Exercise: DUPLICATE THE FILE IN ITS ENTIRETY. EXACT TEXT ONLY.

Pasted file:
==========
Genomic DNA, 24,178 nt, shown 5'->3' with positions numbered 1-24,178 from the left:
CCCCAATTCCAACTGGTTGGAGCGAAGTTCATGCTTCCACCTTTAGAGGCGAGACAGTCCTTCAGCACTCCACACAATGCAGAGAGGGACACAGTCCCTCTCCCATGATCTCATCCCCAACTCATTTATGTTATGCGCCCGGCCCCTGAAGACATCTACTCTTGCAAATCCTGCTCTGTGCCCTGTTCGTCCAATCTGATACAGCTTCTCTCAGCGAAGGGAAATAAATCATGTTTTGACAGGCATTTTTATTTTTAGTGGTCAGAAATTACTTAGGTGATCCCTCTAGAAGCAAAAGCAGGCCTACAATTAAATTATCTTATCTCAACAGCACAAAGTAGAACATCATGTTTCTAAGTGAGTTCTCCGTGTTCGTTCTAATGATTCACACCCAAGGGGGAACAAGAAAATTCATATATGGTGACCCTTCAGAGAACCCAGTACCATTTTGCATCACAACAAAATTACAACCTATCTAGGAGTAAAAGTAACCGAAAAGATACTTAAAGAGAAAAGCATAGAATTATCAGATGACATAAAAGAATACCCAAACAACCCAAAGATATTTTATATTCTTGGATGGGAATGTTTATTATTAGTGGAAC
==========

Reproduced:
Genomic DNA, 24,178 nt, shown 5'->3' with positions numbered 1-24,178 from the left:
CCCCAATTCCAACTGGTTGGAGCGAAGTTCATGCTTCCACCTTTAGAGGCGAGACAGTCCTTCAGCACTCCACACAATGCAGAGAGGGACACAGTCCCTCTCCCATGATCTCATCCCCAACTCATTTATGTTATGCGCCCGGCCCCTGAAGACATCTACTCTTGCAAATCCTGCTCTGTGCCCTGTTCGTCCAATCTGATACAGCTTCTCTCAGCGAAGGGAAATAAATCATGTTTTGACAGGCATTTTTATTTTTAGTGGTCAGAAATTACTTAGGTGATCCCTCTAGAAGCAAAAGCAGGCCTACAATTAAATTATCTTATCTCAACAGCACAAAGTAGAACATCATGTTTCTAAGTGAGTTCTCCGTGTTCGTTCTAATGATTCACACCCAAGGGGGAACAAGAAAATTCATATATGGTGACCCTTCAGAGAACCCAGTACCATTTTGCATCACAACAAAATTACAACCTATCTAGGAGTAAAAGTAACCGAAAAGATACTTAAAGAGAAAAGCATAGAATTATCAGATGACATAAAAGAATACCCAAACAACCCAAAGATATTTTATATTCTTGGATGGGAATGTTTATTATTAGTGGAAC